Gallery Profile: BigTown Gallery Vergennes | Gallery Profile | Seven Days | Vermont's Independent Voice

Published May 3, 2017 at 10:00 a.m.
Updated May 3, 2017 at 11:19 a.m.

Anni Mackay - CALEB KENNA
  • Caleb Kenna
  • Anni Mackay

British transplant Anni Mackay opened BigTown Gallery in Rochester in 2003, several years after trading New York's hustle and bustle for Vermont's slower rhythms.* Over the past decade, Mackay has smoothed and polished her gem of a gallery. She's built a quietly impressive roster of more than 30 artists from around the region and beyond. One of them — Port Townsend, Wash., glass artist April Surgent — was a 2016 United States Artists Fellow, an honor that comes with an unrestricted grant of $50,000.

In addition to representing visual artists, Mackay has embraced the literary and performing arts. She's produced multiple installments of the BigTown BigTent summer festival of poetry, music and performing arts, as well as the Joan Hutton Landis Summer Reading Series.

Now, adding to her list of accomplishments, Mackay has signed a lease to open a second BigTown in the country's smallest city: Vergennes.

"Dixon Hills" by Celia Reisman - CALEB KENNA
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  • "Dixon Hills" by Celia Reisman

BigTown Vergennes will officially open on Saturday, May 13. It occupies the former studio space of painter Peter Fried, whom Mackay exhibited in Rochester in 2016. Light-filled and modest in size, the gallery is next door to Vergennes Laundry and a few doors down from another art newcomer, the Northern Daughters gallery.

"I wasn't looking to open a second gallery," Mackay said during a recent visit. "Rochester has never really felt like a bad place to me."

Still, having a satellite in Vergennes, Mackay added, "allows [me] to focus on the western part of the state." The location brings her closer to the audiences of Chittenden County, while keeping her linked to "the constituency I'm already dialed in with." And, she noted, "I'd like to be a little more connected to New York."

She hopes a presence nearer to the Burlington area will also help draw more visitors, newcomers and old friends to the Rochester venue. "Wherever you're going, you're dropping crumbs to where you've come from," Mackay mused.

"Can't Lose Shoes Collection" by Rick Skogsberg - CALEB KENNA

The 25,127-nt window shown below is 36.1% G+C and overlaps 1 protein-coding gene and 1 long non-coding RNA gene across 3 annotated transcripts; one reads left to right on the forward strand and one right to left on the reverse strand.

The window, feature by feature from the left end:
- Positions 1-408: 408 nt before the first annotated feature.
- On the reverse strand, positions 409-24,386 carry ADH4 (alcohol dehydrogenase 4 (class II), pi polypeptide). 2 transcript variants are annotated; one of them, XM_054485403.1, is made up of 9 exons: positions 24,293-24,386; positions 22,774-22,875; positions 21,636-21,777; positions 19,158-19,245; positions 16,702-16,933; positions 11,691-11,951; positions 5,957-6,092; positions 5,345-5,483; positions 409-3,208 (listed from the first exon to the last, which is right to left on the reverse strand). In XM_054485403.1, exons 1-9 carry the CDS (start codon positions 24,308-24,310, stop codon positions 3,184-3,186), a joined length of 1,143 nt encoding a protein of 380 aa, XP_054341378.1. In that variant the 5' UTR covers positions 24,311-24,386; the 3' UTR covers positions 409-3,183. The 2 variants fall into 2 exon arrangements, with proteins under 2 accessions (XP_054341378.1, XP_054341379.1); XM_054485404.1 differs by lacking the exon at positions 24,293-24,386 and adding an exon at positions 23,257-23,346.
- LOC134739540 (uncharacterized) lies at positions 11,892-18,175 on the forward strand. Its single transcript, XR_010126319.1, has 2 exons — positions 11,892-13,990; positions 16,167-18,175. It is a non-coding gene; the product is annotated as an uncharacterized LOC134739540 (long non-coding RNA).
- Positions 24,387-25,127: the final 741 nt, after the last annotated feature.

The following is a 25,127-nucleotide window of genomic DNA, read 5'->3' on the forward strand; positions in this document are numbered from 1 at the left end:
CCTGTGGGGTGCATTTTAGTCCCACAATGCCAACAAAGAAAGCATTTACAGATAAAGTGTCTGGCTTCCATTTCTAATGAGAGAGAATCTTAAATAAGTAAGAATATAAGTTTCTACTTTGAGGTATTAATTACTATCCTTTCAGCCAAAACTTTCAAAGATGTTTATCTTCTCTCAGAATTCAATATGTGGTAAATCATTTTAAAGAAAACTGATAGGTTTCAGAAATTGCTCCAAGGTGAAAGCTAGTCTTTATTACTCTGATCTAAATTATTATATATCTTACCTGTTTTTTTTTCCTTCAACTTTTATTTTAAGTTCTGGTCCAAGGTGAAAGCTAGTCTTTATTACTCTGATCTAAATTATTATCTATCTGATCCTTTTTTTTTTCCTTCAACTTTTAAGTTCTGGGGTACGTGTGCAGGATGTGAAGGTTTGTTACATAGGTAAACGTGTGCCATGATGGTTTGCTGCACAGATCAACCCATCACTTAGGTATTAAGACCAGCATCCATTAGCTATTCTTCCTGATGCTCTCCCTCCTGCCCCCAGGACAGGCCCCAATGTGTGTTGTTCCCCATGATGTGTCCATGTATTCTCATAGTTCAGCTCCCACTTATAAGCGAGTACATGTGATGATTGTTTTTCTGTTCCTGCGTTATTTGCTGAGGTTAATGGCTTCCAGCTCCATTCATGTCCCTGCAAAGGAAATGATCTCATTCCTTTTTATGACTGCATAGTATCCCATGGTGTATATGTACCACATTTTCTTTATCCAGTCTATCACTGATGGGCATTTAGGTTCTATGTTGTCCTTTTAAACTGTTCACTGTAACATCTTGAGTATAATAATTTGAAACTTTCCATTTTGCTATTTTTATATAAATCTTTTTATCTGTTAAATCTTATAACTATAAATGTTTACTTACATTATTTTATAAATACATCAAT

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  • "Can't Lose Shoes Collection" by Rick Skogsberg

Two new hires and two new members of the board of Mackay's nonprofit, BigTown Projects, have bolstered the gallery's growth spurt. Margi Rogal of Hancock recently joined the board and has begun handling gallery communications. Bud Venturini of Rochester joined Mackay as an assistant in March.

The new gallery's inaugural exhibition is "The Baker's Dozen," featuring select works by 13 of Mackay's core artists. Press materials announce that the show is dedicated to 90-year-old collage artist Varujan Boghosian, who will attend the opening. Two-dimensional works in the exhibit include collages by Boghosian and Marcus Ratliff, abstract paintings by Nancy H. Taplin and Ben Frank Moss, photographs by Virginia Beahan and Peter Moriarty, and an extinction-themed print by cartoonist Edward Koren. The show's three-dimensional offerings include an abstract wall-hung work by Marcy Hermansader and sculpture by John Udvardy and the late Hugh Townley.

Mackay intends "The Baker's Dozen" to serve as a sort of tribute to the artists with whom she's already worked, she said, and to her gallery's history. Coincidentally or not, the total of 13 artists almost matches the 12 years Mackay has run BigTown. She fondly recalls initial encounters with artists such as Taplin and Townley, and how the creative networks in and around Rochester embraced her.

"So much grace happened around the [Rochester] space," she said. "Can I anticipate that kind of synergy [in Vergennes]?"

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  • "Duet"

Some local artists may be disappointed to find that Mackay is not generally quick to sign new talent. "It's difficult to take people on liberally," she said. "They have to fit."

Mackay does, however, acknowledge her own altruistic streak. "I really care about Main Street — about what happens when art shows up on Main Street," she said.

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In that vein, she's currently considering holding a series of educational events or preparing content to address ways in which new and emerging artists can position themselves within larger art markets.

For art lovers in and beyond the Champlain Valley, BigTown's expansion to Addison County is cause for celebration. Another venue will benefit from Mackay's keen curatorial eye and her personal graciousness.

"[I feel] poised now," she said, "to take the whole thing to the next level."

*Correction, May 5, 2017: An earlier version of this story misstated the year that Anni Mackay founded BigTown Gallery. The gallery was founded in 2003, and moved to its present Rochester location in 2005.

The original print version of this article was headlined "Plus One"

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